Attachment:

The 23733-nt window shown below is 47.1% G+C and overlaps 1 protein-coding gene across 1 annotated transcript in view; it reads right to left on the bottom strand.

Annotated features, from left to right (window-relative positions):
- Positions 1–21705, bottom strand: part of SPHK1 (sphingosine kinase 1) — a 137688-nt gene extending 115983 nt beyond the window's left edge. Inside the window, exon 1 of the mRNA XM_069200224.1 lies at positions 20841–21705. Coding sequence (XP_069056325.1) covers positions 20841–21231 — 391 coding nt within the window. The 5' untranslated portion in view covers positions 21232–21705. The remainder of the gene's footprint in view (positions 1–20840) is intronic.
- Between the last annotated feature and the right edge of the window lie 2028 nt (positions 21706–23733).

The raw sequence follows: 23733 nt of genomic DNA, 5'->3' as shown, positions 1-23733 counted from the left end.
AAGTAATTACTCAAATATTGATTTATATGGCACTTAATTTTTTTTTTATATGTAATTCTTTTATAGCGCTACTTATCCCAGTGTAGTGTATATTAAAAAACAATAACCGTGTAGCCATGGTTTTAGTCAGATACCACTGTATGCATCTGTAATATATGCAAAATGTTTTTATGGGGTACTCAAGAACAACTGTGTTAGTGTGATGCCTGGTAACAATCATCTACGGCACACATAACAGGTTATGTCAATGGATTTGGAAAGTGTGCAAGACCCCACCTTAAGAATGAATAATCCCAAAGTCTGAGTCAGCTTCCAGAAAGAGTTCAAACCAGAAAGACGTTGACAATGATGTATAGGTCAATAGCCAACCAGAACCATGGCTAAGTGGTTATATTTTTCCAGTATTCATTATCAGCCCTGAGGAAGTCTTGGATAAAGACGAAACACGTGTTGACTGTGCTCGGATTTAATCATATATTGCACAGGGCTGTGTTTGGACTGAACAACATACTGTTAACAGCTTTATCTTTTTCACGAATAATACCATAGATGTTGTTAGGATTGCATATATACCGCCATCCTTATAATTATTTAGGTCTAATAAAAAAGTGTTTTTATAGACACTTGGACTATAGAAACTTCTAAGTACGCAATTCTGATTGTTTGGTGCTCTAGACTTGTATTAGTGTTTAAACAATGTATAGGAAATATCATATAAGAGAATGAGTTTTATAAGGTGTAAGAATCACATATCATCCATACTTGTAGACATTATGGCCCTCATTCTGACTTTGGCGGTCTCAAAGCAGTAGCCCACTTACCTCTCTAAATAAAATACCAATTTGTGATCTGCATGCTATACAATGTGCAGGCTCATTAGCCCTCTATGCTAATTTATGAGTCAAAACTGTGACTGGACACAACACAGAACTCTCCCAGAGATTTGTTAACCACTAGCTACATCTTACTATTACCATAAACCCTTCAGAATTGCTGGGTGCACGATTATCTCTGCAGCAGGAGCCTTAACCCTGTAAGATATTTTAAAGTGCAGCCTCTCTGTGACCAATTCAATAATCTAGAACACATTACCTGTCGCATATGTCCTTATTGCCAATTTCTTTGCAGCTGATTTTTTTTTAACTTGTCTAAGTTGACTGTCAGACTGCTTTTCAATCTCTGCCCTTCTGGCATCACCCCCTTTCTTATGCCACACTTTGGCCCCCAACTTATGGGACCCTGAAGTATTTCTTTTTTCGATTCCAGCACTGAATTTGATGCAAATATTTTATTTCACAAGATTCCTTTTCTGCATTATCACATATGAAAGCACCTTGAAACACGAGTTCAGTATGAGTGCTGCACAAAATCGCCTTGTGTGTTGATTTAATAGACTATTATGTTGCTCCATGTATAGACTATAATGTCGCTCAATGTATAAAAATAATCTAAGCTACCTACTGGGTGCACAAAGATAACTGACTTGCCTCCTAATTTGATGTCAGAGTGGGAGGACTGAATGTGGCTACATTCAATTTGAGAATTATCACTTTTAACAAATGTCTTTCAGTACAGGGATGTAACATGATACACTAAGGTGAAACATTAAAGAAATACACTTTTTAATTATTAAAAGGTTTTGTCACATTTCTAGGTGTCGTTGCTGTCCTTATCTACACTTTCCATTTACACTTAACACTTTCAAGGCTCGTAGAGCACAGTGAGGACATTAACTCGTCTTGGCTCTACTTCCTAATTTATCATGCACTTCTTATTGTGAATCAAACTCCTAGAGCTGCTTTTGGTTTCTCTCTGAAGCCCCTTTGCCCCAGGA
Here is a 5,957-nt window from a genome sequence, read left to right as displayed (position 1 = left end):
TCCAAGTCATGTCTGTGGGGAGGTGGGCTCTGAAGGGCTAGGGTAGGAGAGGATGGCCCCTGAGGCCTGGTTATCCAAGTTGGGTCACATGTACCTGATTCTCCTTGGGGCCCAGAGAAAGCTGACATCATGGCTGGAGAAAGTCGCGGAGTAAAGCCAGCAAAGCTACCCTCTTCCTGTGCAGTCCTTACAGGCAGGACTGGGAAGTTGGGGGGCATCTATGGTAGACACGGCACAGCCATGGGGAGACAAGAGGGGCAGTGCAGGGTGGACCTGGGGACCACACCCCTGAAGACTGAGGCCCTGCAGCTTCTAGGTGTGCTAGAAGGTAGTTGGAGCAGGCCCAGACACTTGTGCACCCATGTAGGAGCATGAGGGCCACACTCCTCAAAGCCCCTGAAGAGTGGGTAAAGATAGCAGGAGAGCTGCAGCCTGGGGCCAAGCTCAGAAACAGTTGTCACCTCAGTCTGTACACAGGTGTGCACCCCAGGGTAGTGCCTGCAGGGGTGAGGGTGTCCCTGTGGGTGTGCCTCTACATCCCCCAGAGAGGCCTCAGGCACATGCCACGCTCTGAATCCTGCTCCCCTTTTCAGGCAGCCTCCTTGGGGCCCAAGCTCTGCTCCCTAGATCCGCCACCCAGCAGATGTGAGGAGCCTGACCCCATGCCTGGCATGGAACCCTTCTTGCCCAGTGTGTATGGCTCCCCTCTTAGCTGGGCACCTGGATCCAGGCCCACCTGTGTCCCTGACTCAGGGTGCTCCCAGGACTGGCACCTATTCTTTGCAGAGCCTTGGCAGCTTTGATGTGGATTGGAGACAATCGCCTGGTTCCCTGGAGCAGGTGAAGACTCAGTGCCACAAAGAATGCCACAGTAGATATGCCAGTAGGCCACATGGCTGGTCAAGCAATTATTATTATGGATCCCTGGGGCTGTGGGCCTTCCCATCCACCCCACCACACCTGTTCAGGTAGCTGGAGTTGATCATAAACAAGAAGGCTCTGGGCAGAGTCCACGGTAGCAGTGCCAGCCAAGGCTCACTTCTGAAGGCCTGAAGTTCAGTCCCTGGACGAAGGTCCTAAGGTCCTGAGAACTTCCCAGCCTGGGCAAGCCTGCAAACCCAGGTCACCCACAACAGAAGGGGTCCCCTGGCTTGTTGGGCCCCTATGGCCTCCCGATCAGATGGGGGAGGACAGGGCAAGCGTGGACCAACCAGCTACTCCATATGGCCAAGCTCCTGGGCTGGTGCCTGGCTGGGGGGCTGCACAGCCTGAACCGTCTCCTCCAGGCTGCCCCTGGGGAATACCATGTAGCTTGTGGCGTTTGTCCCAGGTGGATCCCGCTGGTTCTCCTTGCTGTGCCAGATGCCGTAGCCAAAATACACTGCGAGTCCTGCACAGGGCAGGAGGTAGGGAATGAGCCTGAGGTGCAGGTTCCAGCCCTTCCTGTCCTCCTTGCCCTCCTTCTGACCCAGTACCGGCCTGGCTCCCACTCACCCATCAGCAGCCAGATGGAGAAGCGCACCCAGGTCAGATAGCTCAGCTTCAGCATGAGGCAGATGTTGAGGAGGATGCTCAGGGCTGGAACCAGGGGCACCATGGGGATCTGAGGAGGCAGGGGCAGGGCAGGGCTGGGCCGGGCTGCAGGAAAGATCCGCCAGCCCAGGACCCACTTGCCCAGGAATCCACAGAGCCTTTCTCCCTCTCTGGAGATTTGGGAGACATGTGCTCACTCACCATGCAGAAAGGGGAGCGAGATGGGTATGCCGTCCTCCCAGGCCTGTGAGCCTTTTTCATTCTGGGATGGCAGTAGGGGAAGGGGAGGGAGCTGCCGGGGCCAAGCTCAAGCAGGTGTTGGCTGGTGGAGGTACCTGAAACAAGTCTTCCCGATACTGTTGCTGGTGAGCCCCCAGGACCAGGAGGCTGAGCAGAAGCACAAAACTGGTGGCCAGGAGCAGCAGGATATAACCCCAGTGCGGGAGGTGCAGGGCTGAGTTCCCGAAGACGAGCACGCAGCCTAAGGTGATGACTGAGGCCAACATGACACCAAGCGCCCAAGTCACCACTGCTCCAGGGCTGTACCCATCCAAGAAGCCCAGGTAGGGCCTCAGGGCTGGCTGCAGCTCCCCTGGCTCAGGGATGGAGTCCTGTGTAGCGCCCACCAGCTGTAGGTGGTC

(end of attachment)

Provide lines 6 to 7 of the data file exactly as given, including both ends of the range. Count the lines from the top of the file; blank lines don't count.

AAGTAATTACTCAAATATTGATTTATATGGCACTTAATTTTTTTTTTATATGTAATTCTTTTATAGCGCTACTTATCCCAGTGTAGTGTATATTAAAAAACAATAACCGTGTAGCCATGGTTTTAGTCAGATACCACTGTATGCATCTGTAATATATGCAAAATGTTTTTATGGGGTACTCAAGAACAACTGTGTTAGTGTGATGCCTGGTAACAATCATCTACGGCACACATAACAGGTTATGTCAATGGATTTGGAAAGTGTGCAAGACCCCACCTTAAGAATGAATAATCCCAAAGTCTGAGTCAGCTTCCAGAAAGAGTTCAAACCAGAAAGACGTTGACAATGATGTATAGGTCAATAGCCAACCAGAACCATGGCTAAGTGGTTATATTTTTCCAGTATTCATTATCAGCCCTGAGGAAGTCTTGGATAAAGACGAAACACGTGTTGACTGTGCTCGGATTTAATCATATATTGCACAGGGCTGTGTTTGGACTGAACAACATACTGTTAACAGCTTTATCTTTTTCACGAATAATACCATAGATGTTGTTAGGATTGCATATATACCGCCATCCTTATAATTATTTAGGTCTAATAAAAAAGTGTTTTTATAGACACTTGGACTATAGAAACTTCTAAGTACGCAATTCTGATTGTTTGGTGCTCTAGACTTGTATTAGTGTTTAAACAATGTATAGGAAATATCATATAAGAGAATGAGTTTTATAAGGTGTAAGAATCACATATCATCCATACTTGTAGACATTATGGCCCTCATTCTGACTTTGGCGGTCTCAAAGCAGTAGCCCACTTACCTCTCTAAATAAAATACCAATTTGTGATCTGCATGCTATACAATGTGCAGGCTCATTAGCCCTCTATGCTAATTTATGAGTCAAAACTGTGACTGGACACAACACAGAACTCTCCCAGAGATTTGTTAACCACTAGCTACATCTTACTATTACCATAAACCCTTCAGAATTGCTGGGTGCACGATTATCTCTGCAGCAGGAGCCTTAACCCTGTAAGATATTTTAAAGTGCAGCCTCTCTGTGACCAATTCAATAATCTAGAACACATTACCTGTCGCATATGTCCTTATTGCCAATTTCTTTGCAGCTGATTTTTTTTTAACTTGTCTAAGTTGACTGTCAGACTGCTTTTCAATCTCTGCCCTTCTGGCATCACCCCCTTTCTTATGCCACACTTTGGCCCCCAACTTATGGGACCCTGAAGTATTTCTTTTTTCGATTCCAGCACTGAATTTGATGCAAATATTTTATTTCACAAGATTCCTTTTCTGCATTATCACATATGAAAGCACCTTGAAACACGAGTTCAGTATGAGTGCTGCACAAAATCGCCTTGTGTGTTGATTTAATAGACTATTATGTTGCTCCATGTATAGACTATAATGTCGCTCAATGTATAAAAATAATCTAAGCTACCTACTGGGTGCACAAAGATAACTGACTTGCCTCCTAATTTGATGTCAGAGTGGGAGGACTGAATGTGGCTACATTCAATTTGAGAATTATCACTTTTAACAAATGTCTTTCAGTACAGGGATGTAACATGATACACTAAGGTGAAACATTAAAGAAATACACTTTTTAATTATTAAAAGGTTTTGTCACATTTCTAGGTGTCGTTGCTGTCCTTATCTACACTTTCCATTTACACTTAACACTTTCAAGGCTCGTAGAGCACAGTGAGGACATTAACTCGTCTTGGCTCTACTTCCTAATTTATCATGCACTTCTTATTGTGAATCAAACTCCTAGAGCTGCTTTTGGTTTCTCTCTGAAGCCCCTTTGCCCCAGGA
Here is a 5,957-nt window from a genome sequence, read left to right as displayed (position 1 = left end):